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Zimbabweans do not have preferred religion

Staff Reporter

ZIMBABWE remains among 106 countries globally with neither an official or preferred religion while Zambia is the only Christian country in sub-Saharan Africa, according to a Pew Research Centre report on religion.

The research, conducted by the American-based fact tank, was done on over 199 countries around the world with the aim to understand restrictions on religion as at end of 2015.

The report “analysed each country’s constitution or basic laws along with its official policies and actions towards religious groups to classify its church-state relationship into four categories”.

The categories were states with an official religion, states with preferred or favoured religion, states with no official or preferred religion and states with a hostile relationship towards religion.

As such, Zimbabwe falls in the list of countries with no official or preferred religion according to the provisions of Section 60 (1) (a) and (b) of the Constitution which provides every citizen with the freedom of conscience, thought, opinion, religion and belief.

It is against this background that Zimbabwe finds itself among the 106 countries with neighbours Tanzania, Botswana, the Democratic Republic of Congo, Lesotho and Namibia also included.

While that official stance remains, there have been an outcryat the perceived bias towards Christianity.

Other religions have queried why Christianity takes centre stage at national gatherings where Christian prayers are usually conducted.

At swearing-in ceremonies, the Bible is used.

Professor in the Department of Religious Studies, Classics and Philosophy, Nisbert Taringa, said the Constitution of Zimbabwe and Government officials also influence the two positions that Zimbabwe finds itself in with regards to religion.

“The Constitution of Zimbabwe states that religion is practised freely. There was once a heated debate when there were suggestions to declare Zimbabwe a Christian nation. That call failed.

“If you say let’s declare Zimbabwe a Christian nation, then there will be a fight in deciding if it will be Catholic, Adventist or Lutheran,” Professor Taringa said.

“But Christianity is a preferred religion at gatherings due to the greater percentage of Christians who make up the population. So they see more of Christian clergy, and sometimes traditionalists, than anyone else.

“It’s not by accident. It has a demographic argument premised on the percentages of the population which make up the various religions in the country.

“But those permutations mean the report (Pew) is correct that in principal there is no restricted religion.

“Secondly, there are ideological positions which inform gatherings done by Government. For instance, people study the support base,” said Prof Taringa, who is also the Deputy Dean of the Faculty of Arts.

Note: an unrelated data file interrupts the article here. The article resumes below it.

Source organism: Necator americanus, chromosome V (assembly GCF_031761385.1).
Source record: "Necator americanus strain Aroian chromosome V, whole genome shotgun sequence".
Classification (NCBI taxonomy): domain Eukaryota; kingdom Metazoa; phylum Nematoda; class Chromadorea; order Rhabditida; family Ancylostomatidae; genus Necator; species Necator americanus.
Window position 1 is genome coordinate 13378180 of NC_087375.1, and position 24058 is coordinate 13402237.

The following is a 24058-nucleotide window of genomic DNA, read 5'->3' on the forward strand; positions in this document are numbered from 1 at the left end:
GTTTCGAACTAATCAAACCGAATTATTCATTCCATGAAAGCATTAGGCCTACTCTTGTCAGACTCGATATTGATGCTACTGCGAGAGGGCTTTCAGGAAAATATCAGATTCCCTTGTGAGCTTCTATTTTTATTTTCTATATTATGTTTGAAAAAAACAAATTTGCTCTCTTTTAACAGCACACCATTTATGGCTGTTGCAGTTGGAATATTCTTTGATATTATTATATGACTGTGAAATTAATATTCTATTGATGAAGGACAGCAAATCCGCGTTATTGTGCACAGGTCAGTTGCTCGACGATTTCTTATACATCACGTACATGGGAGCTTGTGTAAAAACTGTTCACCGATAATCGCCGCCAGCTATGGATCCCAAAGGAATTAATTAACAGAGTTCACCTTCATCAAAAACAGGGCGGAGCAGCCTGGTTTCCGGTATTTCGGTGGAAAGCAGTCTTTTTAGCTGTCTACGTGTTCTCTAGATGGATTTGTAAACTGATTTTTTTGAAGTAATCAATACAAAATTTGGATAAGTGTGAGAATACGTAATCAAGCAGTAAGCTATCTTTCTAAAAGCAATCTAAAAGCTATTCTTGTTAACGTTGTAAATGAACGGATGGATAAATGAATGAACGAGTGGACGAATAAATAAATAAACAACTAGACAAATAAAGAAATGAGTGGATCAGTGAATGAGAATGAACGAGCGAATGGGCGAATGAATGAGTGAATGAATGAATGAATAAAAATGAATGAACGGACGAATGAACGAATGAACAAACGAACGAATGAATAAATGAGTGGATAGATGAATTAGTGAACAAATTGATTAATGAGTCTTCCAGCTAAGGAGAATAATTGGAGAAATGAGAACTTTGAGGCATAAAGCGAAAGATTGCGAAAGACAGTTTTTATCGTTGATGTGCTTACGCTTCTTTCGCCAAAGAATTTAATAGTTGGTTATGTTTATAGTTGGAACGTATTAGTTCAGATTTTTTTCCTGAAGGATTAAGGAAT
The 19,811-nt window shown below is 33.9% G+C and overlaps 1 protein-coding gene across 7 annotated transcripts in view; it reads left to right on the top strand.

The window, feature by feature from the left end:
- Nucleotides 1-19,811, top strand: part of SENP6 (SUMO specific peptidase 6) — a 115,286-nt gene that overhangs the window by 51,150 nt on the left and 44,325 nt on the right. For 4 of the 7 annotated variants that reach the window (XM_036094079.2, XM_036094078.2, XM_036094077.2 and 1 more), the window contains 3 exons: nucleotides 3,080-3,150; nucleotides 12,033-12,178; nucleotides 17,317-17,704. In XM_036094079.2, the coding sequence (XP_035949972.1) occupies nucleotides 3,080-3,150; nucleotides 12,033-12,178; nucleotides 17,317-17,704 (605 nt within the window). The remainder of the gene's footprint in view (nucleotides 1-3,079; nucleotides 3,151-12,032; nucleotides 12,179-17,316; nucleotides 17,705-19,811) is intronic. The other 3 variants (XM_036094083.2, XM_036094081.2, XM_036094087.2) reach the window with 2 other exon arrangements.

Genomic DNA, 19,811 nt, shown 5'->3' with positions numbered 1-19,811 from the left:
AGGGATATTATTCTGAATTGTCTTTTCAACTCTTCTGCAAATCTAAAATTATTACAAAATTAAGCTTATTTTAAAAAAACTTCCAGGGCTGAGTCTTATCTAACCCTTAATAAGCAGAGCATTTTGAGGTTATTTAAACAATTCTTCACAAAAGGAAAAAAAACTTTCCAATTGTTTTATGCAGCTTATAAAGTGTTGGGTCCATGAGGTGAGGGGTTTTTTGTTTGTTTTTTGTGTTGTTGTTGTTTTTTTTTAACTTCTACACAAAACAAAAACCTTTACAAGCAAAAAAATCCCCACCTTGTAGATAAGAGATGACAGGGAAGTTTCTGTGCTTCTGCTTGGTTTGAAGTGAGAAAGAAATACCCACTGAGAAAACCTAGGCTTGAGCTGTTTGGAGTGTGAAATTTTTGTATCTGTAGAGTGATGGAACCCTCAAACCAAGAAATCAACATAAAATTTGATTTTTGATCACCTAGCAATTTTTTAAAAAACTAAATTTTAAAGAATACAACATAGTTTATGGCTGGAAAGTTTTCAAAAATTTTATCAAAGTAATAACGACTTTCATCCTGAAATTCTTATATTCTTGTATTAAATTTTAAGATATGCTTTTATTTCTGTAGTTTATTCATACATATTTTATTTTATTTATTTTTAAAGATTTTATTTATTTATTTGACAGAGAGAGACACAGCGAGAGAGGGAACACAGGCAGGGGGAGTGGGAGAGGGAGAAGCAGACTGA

According to the Education Sector Strategic Plan of 2016-2020, just under two-thirds of the population (62 percent) are Christians with a small population of Muslims and those who practise indigenous and traditional religion.

An atheist who preferred anonymity said Christianity is a favoured religion.

“Note that most if not all public events begin with a Christian prayer. Even in Parliament, they start with a Christian prayer.

“I have been to a session of the Junior Parliament and I was shocked by this because one would think we would respect that MPs (Members of Parliament) represent all Zimbabweans, not just Christians,” he said.

Jae Brown Masuka said: “There is no preferred but favoured religion which has a majority or perceived majority. In most cases, religious rites on public events are by default Christian. For instance, people often pray before public meetings.”

Another observer, Mike Tonderai, said by virtue of colonialism and missionary influence, the majority of Zimbabweans generally favour Christianity and would like to see it as an official religion.

Sheikh Henry Balakazi said it is unfair to suggest that a particular religion is favoured or preferred in this country.

“We Muslims, though we are a minority, freely practise our faith in our country. We build our mosques and Islamic schools as and when we want just like any other religion. Where religious matters are concerned we enjoy our freedom of assembly and association.”

In the research, findings highlight that there are advantages for an official or preferred religion.

“In some cases, state religions have roles that are largely ceremonial.

“But often the distinction comes with tangible advantages in terms of legal or tax status, ownership of real estate or other property, and access to financial support from the state.

“Much more frequently, however, states with official religions do not make the religion mandatory, but do give it more benefits than other religions, and those states typically regulate other religious groups in the country.

“There also usually are financial benefits for official state religions.”

The report states that among the 43 countries with an official religion, 98 percent provide funding or resources for educational programmes, property or other religious activities.

“More than eight in 10 countries (86 percent) provide funding or resources specifically for religious education programmes or religious schools that disproportionately benefit the official religion,” the report reveals, citing that in many such cases, governments also contribute to the upkeep of religious property or land.

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